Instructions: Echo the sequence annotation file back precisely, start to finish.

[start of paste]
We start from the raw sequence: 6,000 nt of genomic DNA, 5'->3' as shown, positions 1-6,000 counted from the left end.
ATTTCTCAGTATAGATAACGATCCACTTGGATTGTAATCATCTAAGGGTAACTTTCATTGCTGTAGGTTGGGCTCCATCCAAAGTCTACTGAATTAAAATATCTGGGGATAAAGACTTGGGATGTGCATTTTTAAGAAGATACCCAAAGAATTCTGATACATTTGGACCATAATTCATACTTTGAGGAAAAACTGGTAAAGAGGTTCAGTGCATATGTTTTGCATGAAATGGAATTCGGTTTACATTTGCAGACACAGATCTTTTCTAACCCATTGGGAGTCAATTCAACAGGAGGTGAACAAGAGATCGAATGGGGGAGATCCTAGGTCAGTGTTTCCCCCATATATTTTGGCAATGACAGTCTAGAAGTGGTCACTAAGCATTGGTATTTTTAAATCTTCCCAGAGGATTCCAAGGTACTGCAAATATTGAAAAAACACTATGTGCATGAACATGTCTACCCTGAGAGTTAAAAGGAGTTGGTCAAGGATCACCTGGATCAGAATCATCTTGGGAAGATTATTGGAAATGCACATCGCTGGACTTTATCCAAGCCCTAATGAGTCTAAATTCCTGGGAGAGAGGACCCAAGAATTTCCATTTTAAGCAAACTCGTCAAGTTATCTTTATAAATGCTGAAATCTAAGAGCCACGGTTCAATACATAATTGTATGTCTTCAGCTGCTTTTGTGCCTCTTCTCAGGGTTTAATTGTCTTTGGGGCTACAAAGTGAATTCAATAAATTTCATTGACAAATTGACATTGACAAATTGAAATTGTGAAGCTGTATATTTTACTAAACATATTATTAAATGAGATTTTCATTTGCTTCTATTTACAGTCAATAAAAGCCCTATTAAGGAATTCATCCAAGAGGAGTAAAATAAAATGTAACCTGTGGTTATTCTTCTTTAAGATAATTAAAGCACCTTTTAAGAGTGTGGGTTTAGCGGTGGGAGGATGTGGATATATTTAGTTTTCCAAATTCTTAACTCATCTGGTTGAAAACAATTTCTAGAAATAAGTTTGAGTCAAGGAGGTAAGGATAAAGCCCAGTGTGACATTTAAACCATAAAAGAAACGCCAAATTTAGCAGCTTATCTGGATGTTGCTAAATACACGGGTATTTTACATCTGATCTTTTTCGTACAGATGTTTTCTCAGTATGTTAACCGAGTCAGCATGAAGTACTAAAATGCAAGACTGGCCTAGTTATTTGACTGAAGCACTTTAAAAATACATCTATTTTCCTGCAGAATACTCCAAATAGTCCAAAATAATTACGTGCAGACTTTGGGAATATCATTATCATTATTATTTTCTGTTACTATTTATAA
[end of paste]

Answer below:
We start from the raw sequence: 6,000 nt of genomic DNA, 5'->3' as shown, positions 1-6,000 counted from the left end.
ATTTCTCAGTATAGATAACGATCCACTTGGATTGTAATCATCTAAGGGTAACTTTCATTGCTGTAGGTTGGGCTCCATCCAAAGTCTACTGAATTAAAATATCTGGGGATAAAGACTTGGGATGTGCATTTTTAAGAAGATACCCAAAGAATTCTGATACATTTGGACCATAATTCATACTTTGAGGAAAAACTGGTAAAGAGGTTCAGTGCATATGTTTTGCATGAAATGGAATTCGGTTTACATTTGCAGACACAGATCTTTTCTAACCCATTGGGAGTCAATTCAACAGGAGGTGAACAAGAGATCGAATGGGGGAGATCCTAGGTCAGTGTTTCCCCCATATATTTTGGCAATGACAGTCTAGAAGTGGTCACTAAGCATTGGTATTTTTAAATCTTCCCAGAGGATTCCAAGGTACTGCAAATATTGAAAAAACACTATGTGCATGAACATGTCTACCCTGAGAGTTAAAAGGAGTTGGTCAAGGATCACCTGGATCAGAATCATCTTGGGAAGATTATTGGAAATGCACATCGCTGGACTTTATCCAAGCCCTAATGAGTCTAAATTCCTGGGAGAGAGGACCCAAGAATTTCCATTTTAAGCAAACTCGTCAAGTTATCTTTATAAATGCTGAAATCTAAGAGCCACGGTTCAATACATAATTGTATGTCTTCAGCTGCTTTTGTGCCTCTTCTCAGGGTTTAATTGTCTTTGGGGCTACAAAGTGAATTCAATAAATTTCATTGACAAATTGACATTGACAAATTGAAATTGTGAAGCTGTATATTTTACTAAACATATTATTAAATGAGATTTTCATTTGCTTCTATTTACAGTCAATAAAAGCCCTATTAAGGAATTCATCCAAGAGGAGTAAAATAAAATGTAACCTGTGGTTATTCTTCTTTAAGATAATTAAAGCACCTTTTAAGAGTGTGGGTTTAGCGGTGGGAGGATGTGGATATATTTAGTTTTCCAAATTCTTAACTCATCTGGTTGAAAACAATTTCTAGAAATAAGTTTGAGTCAAGGAGGTAAGGATAAAGCCCAGTGTGACATTTAAACCATAAAAGAAACGCCAAATTTAGCAGCTTATCTGGATGTTGCTAAATACACGGGTATTTTACATCTGATCTTTTTCGTACAGATGTTTTCTCAGTATGTTAACCGAGTCAGCATGAAGTACTAAAATGCAAGACTGGCCTAGTTATTTGACTGAAGCACTTTAAAAATACATCTATTTTCCTGCAGAATACTCCAAATAGTCCAAAATAATTACGTGCAGACTTTGGGAATATCATTATCATTATTATTTTCTGTTACTATTTATAA